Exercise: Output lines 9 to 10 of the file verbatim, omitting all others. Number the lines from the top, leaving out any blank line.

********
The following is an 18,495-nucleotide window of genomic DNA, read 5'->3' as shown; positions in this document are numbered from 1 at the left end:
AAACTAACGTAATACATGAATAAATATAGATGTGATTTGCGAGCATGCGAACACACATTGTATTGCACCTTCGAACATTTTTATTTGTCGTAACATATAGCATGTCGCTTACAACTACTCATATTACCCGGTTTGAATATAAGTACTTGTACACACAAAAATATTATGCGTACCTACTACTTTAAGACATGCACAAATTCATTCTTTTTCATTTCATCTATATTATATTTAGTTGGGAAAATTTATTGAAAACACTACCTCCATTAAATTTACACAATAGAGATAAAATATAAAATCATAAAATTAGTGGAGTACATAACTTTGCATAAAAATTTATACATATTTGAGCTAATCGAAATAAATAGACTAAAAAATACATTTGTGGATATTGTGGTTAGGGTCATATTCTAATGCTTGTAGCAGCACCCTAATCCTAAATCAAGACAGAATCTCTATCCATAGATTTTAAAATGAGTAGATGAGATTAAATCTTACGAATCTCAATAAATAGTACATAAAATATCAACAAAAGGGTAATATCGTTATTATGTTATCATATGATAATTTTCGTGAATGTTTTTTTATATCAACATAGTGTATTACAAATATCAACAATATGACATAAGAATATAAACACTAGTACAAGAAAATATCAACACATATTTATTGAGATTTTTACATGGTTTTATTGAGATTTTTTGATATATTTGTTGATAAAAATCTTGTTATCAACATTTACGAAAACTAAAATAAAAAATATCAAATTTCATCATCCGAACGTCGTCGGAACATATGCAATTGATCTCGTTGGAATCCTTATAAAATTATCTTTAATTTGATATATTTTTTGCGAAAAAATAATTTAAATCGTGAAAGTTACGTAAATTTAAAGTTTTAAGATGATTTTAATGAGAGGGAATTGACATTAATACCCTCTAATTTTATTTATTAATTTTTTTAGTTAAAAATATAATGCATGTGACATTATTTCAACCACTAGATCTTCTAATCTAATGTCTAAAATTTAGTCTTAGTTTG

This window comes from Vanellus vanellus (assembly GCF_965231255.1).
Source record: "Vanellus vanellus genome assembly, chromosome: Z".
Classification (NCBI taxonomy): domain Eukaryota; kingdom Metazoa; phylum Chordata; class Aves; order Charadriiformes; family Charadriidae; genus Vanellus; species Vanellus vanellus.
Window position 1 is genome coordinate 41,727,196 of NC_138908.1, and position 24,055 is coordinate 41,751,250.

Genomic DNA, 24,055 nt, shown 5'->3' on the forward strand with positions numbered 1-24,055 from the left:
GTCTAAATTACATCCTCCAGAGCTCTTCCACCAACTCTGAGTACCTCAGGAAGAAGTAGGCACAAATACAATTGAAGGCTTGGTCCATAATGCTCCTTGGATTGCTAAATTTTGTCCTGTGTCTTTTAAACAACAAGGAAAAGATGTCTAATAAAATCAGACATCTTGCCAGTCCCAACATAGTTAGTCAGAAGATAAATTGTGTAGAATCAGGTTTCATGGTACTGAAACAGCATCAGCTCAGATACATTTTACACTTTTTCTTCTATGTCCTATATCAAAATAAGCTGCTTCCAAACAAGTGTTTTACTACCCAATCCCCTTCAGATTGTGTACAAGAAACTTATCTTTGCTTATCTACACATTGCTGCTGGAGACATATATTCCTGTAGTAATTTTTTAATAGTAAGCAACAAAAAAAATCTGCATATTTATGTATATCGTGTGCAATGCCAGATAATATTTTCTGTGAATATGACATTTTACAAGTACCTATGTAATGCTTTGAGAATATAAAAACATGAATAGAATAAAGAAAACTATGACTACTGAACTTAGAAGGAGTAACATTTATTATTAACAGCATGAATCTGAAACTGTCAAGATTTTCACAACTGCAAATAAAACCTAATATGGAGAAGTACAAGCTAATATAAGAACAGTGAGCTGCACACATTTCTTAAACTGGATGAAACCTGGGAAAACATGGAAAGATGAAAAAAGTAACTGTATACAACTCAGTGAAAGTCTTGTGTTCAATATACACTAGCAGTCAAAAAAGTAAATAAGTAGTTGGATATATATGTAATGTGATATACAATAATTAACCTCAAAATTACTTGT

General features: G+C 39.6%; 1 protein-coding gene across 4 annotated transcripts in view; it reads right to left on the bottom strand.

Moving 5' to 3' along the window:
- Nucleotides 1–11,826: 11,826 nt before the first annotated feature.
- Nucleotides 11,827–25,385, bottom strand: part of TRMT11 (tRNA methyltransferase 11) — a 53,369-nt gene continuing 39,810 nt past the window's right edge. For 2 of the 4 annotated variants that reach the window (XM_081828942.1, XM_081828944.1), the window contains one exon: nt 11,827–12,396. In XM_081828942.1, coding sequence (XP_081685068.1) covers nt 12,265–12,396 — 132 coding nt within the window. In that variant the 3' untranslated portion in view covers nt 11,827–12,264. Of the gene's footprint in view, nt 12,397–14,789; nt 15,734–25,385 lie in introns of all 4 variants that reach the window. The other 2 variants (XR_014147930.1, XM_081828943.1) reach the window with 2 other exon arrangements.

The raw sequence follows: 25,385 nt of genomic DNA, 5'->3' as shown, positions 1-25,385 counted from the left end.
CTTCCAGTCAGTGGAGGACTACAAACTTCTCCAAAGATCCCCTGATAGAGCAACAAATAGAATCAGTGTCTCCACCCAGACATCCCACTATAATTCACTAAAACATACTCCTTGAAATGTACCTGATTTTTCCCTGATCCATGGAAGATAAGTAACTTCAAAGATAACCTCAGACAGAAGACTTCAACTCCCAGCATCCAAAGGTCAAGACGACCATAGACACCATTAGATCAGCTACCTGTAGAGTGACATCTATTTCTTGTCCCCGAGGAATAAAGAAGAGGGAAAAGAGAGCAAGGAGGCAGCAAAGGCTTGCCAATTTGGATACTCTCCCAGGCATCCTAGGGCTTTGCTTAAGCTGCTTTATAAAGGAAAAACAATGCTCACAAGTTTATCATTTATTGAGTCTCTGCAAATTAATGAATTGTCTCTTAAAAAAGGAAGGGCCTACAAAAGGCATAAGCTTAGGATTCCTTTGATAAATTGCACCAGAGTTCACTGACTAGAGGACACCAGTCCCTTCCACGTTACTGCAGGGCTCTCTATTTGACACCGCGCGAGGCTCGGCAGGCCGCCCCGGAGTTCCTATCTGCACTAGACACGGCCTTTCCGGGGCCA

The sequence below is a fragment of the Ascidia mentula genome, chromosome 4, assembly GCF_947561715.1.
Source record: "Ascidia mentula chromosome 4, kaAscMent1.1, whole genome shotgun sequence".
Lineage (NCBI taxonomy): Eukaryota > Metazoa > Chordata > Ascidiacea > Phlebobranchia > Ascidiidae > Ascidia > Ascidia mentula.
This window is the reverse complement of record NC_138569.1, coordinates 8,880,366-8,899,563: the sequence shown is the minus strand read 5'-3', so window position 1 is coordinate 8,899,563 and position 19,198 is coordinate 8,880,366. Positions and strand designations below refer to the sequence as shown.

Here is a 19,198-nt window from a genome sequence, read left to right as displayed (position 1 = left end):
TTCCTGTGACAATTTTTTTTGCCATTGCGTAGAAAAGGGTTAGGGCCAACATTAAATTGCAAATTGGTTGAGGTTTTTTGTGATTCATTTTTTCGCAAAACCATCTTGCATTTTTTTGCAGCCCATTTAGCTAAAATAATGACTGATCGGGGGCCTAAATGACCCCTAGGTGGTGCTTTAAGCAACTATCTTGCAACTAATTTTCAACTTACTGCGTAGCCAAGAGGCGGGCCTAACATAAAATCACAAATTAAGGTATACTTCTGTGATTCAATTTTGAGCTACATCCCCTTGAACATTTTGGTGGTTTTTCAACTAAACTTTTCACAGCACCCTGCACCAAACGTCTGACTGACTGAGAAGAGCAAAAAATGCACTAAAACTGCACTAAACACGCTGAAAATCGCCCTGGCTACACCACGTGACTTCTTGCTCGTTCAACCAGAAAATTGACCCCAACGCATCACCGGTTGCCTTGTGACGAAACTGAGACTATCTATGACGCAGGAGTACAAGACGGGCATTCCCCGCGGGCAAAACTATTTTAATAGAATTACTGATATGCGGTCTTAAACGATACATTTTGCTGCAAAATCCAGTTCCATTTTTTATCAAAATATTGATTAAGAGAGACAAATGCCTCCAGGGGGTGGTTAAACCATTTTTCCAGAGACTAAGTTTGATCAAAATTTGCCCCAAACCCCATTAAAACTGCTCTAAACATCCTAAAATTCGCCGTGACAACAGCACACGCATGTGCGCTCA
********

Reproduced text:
General features: G+C 39.6%; 1 protein-coding gene across 4 annotated transcripts in view; it reads right to left on the bottom strand.

Moving 5' to 3' along the window: